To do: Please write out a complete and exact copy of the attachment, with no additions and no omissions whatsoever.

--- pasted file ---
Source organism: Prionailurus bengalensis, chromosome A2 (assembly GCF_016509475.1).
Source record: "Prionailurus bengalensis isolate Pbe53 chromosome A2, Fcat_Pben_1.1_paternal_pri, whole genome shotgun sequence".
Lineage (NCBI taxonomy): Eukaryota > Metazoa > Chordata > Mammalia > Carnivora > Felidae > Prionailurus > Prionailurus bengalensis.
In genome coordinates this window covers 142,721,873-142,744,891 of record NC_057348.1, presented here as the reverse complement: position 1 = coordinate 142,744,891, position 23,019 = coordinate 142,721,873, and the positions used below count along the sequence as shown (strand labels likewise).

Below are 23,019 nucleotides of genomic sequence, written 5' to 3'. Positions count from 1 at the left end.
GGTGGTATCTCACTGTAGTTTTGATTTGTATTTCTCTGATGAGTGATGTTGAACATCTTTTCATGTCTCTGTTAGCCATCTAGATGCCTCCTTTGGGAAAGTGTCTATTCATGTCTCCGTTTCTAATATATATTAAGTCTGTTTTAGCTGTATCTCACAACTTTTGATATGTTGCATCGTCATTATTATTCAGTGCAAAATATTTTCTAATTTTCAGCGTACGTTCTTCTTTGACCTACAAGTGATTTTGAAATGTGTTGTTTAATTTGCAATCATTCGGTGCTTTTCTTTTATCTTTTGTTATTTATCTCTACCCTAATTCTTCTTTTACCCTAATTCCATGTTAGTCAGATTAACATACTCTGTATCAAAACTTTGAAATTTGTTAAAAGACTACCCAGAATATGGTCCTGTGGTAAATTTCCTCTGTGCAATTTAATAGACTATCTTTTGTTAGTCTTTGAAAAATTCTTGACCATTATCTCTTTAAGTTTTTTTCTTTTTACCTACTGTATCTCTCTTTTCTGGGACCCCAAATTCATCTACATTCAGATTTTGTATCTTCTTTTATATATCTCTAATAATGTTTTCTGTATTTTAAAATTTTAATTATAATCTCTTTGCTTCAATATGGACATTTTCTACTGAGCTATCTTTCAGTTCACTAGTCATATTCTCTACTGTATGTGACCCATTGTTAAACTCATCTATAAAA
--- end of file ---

Source organism: Prionailurus bengalensis, chromosome A2 (assembly GCF_016509475.1).
Source record: "Prionailurus bengalensis isolate Pbe53 chromosome A2, Fcat_Pben_1.1_paternal_pri, whole genome shotgun sequence".
Lineage (NCBI taxonomy): Eukaryota > Metazoa > Chordata > Mammalia > Carnivora > Felidae > Prionailurus > Prionailurus bengalensis.
In genome coordinates this window covers 142,721,873-142,744,891 of record NC_057348.1, presented here as the reverse complement: position 1 = coordinate 142,744,891, position 23,019 = coordinate 142,721,873, and the positions used below count along the sequence as shown (strand labels likewise).

Below are 23,019 nucleotides of genomic sequence, written 5' to 3'. Positions count from 1 at the left end.
GGTGGTATCTCACTGTAGTTTTGATTTGTATTTCTCTGATGAGTGATGTTGAACATCTTTTCATGTCTCTGTTAGCCATCTAGATGCCTCCTTTGGGAAAGTGTCTATTCATGTCTCCGTTTCTAATATATATTAAGTCTGTTTTAGCTGTATCTCACAACTTTTGATATGTTGCATCGTCATTATTATTCAGTGCAAAATATTTTCTAATTTTCAGCGTACGTTCTTCTTTGACCTACAAGTGATTTTGAAATGTGTTGTTTAATTTGCAATCATTCGGTGCTTTTCTTTTATCTTTTGTTATTTATCTCTACCCTAATTCTTCTTTTACCCTAATTCCATGTTAGTCAGATTAACATACTCTGTATCAAAACTTTGAAATTTGTTAAAAGACTACCCAGAATATGGTCCTGTGGTAAATTTCCTCTGTGCAATTTAATAGACTATCTTTTGTTAGTCTTTGAAAAATTCTTGACCATTATCTCTTTAAGTTTTTTTCTTTTTACCTACTGTATCTCTCTTTTCTGGGACCCCAAATTCATCTACATTCAGATTTTGTATCTTCTTTTATATATCTCTAATAATGTTTTCTGTATTTTAAAATTTTAATTATAATCTCTTTGCTTCAATATGGACATTTTCTACTGAGCTATCTTTCAGTTCACTAGTCATATTCTCTACTGTATGTGACCCATTGTTAAACTCATCTATAAAA